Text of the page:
“I’m afraid a 'thank you' doesn’t quite cut it”

“I’m afraid a 'thank you' doesn’t quite cut it”

16 August 2018

Chair John Apter

Chair John Apter reflects on the suspected terrorist attack in Westminster and urges goverment to wake up and invest in policing.

In a statement he said: “What disappoints me is that in times of crisis, such as what happened in Westminster on Tuesday morning, the government are first to celebrate how brilliant our police officers are.

“But then when it comes to important issues around remuneration, the lack of resilience and the increased demand our colleagues are facing, those who have the power to do something about the crisis in policing simply turn a blind eye.

“The level of extreme terrorism that we are facing in the UK cannot be underestimated and if the threat from terrorism isn’t enough for the government to wake up and invest adequately in our police service than I don’t know what is.

“Our officers are out their risking their lives day in day out to protect the public and the very least they deserve is to be supported for the extremely dangerous and demanding job they do.

“I’m afraid a ‘thank you’ doesn’t quite cut it.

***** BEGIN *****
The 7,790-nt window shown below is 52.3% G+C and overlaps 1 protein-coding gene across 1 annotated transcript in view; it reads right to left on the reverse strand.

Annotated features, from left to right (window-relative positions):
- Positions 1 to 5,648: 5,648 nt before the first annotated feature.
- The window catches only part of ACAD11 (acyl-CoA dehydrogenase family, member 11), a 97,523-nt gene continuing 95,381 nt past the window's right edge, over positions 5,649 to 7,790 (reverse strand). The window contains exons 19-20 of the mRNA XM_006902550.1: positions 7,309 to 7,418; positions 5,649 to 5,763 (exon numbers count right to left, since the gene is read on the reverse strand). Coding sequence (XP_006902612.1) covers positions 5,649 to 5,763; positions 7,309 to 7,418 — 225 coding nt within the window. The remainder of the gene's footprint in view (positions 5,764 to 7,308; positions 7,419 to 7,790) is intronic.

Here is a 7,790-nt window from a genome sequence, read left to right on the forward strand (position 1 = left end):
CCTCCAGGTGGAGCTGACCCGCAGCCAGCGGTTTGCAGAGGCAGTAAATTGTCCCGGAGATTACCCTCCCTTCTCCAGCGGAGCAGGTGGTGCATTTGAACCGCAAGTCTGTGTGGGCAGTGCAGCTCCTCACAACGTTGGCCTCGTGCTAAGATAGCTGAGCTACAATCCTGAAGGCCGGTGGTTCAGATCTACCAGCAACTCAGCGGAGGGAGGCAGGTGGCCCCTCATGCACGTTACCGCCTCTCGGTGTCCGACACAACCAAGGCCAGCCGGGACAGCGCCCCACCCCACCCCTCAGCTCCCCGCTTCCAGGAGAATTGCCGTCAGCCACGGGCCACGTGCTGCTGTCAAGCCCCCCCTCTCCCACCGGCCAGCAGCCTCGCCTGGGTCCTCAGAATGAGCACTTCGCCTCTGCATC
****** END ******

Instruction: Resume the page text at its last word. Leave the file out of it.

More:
“Today we have heard that the Home Secretary urged the Prime Minister to honour the Independent pay body recommendation, this was ignored. It is no wonder many police officers feel the contempt the Prime Minister has for policing and for those who deliver it is very personal.

“The demand on the police service has never been higher and our police officers are undervalued and overworked. Findings from our 2016 Demand, Capacity and Welfare survey show that 66 per cent of officers indicated that their workload was too high and 80 per cent of officers said they have suffered from stress, low mood and anxiety – 92 per cent of which said their psychological difficulties had been caused or made worse by work.

“Is this evidence not enough of a wakeup call that the government need to invest more in the police service and put measures in place to protect the people who protect us?

“Since 2010 we have lost more than 22,000 officers with 80 per cent of those having been taken from the frontline – this includes 3,500 neighbourhood officers who are the eyes and ears of our communities and vital in detecting and preventing serious crime including terrorism.

“My thoughts very much remain with those injured on Tuesday and their families – I hope they make a full and speedy recovery. And I commend our incredible police officers who despite all this continue to run towards danger and put their lives on the line to protect us – all we ask is that they are recognised, supported and adequately remunerated for doing so.”

 

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